Language is like a mosaic. When you have the right words and know how to put them together, it can be absolutely beautiful. Think of all the millions of things you can communicate with a limited number of words. You use different ones and put them together in different ways, and you get a new message. It’s like combining different tiles of the mosaic in different ways to get different pictures. Some are simple; some are much more complex.
And something that makes the mosaic of language even more complex and beautiful is that not only do you have different colored shapes, but they are also different shapes and have different textures. Take, for example, the words “beautiful,” “pretty,” and “gorgeous,” and “stunning.” They all have similar meanings, but have slightly different textures.
God has given us the ability to use these different-colored, different-shaped, and different-textured words, and to then use grammar to put them together in different patterns to create the beautiful masterpiece mosaics that are the different things we say.
But now imagine you’re in my shoes, learning a new language. You know that everyone else has a huge set of mosaic tiles that they can pull out and put together in a bazillion different ways whenever they want. But you? You have a handful of tiles and don’t even know how to put them together very well. If you want to say, “Please, may I have some water to drink? I’m quite thirsty,” perhaps all you can say is “Me. Water. Cup.” Not quite pretty, beautiful, gorgeous, OR stunning!
And when you hear people talk, you are sure that they are saying something well, only you can only see one out of every 100 pieces in the mosaic. You squint and tilt your head and try to figure out what it’s a picture of. Sometimes you have a good guess and can make it out. Sometimes they’ve been nice and given you a simple picture, made up mainly of tiles that you know, and you can see the picture. And sometimes, sometimes you have no idea what the few colors splayed in front of your eyes are trying to portray.
Now, when you’re learning a language, your only challenge is not the lack of tiles that you can use or recognize when someone else uses them, and it’s not only that you don’t really even know how to put the tiles together! But it’s also like you have bad eyesight, and all the pieces are a bit blurry. Is that a shiny red circle or a bumpy orange octagon? Is that a furry brown star or a striped maroon hexagon? You can’t be quite sure, and that makes your life even more difficult! Did they say “bean” or “beam” or “bin” or “been” or “being” or “bent” or “bing” or “bee” or “be”? And which word means which thing? They all sound rather the same to you! So not only are you playing with not a full set of tiles, but you also can’t even really see which tile is which! That person either said, “Come and eat” or “Have a good night.” (And yes, those are two that I’m starting to distinguish now in Viemo, the language of the Vigués, but that at first sounded way too similar!) Did he ask me to give him the oil “nimo” or the flour “nyimo?”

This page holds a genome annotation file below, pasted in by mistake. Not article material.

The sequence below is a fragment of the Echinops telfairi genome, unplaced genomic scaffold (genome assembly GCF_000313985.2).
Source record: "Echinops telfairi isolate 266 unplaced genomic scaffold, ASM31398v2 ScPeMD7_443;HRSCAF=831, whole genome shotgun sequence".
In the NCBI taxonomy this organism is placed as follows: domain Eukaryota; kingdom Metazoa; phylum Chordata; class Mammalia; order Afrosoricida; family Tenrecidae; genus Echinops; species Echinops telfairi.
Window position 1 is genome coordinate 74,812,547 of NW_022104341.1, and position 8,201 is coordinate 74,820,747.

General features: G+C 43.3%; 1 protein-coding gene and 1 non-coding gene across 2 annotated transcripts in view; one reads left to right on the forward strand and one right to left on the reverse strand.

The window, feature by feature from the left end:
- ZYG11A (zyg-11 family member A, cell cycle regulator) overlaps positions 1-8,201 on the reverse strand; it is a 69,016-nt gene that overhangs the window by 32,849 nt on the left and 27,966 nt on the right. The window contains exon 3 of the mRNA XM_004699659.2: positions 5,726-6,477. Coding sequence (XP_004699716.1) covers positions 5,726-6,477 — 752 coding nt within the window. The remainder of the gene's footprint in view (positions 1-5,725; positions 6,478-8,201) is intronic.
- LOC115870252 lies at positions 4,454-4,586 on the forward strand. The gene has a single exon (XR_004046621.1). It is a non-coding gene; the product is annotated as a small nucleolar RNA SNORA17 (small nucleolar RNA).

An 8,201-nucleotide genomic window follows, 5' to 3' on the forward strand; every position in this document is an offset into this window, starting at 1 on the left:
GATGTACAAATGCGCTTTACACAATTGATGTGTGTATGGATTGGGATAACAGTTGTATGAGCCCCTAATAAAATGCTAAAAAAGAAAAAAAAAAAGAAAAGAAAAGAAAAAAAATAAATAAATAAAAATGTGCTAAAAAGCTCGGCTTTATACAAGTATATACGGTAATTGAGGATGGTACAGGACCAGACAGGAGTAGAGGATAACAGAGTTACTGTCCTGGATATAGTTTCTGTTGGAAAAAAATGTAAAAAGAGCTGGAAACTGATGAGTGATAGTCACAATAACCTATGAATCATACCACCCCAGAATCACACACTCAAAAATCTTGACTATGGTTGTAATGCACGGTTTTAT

By God’s grace, the longer you stick it out and live in this confusing world where you’re missing most of the tiles and can’t even see the ones you DO have very well, your eyesight will get better and you’ll be able to distinguish different pieces better. You will also acquire more and more tiles and be better able to see the tiles that others use.
It’s a slow process, but as you continue on this journey called “language learning” (though that’s not the politically correct way to say it anymore), the beauty and intricacy of language becomes more and more visible to your eyes, and you, too, can rejoice over the creativity of God in making each language its own unique set of mosaic tiles and patterns.
(Image credits: http://3.bp.blogspot.com)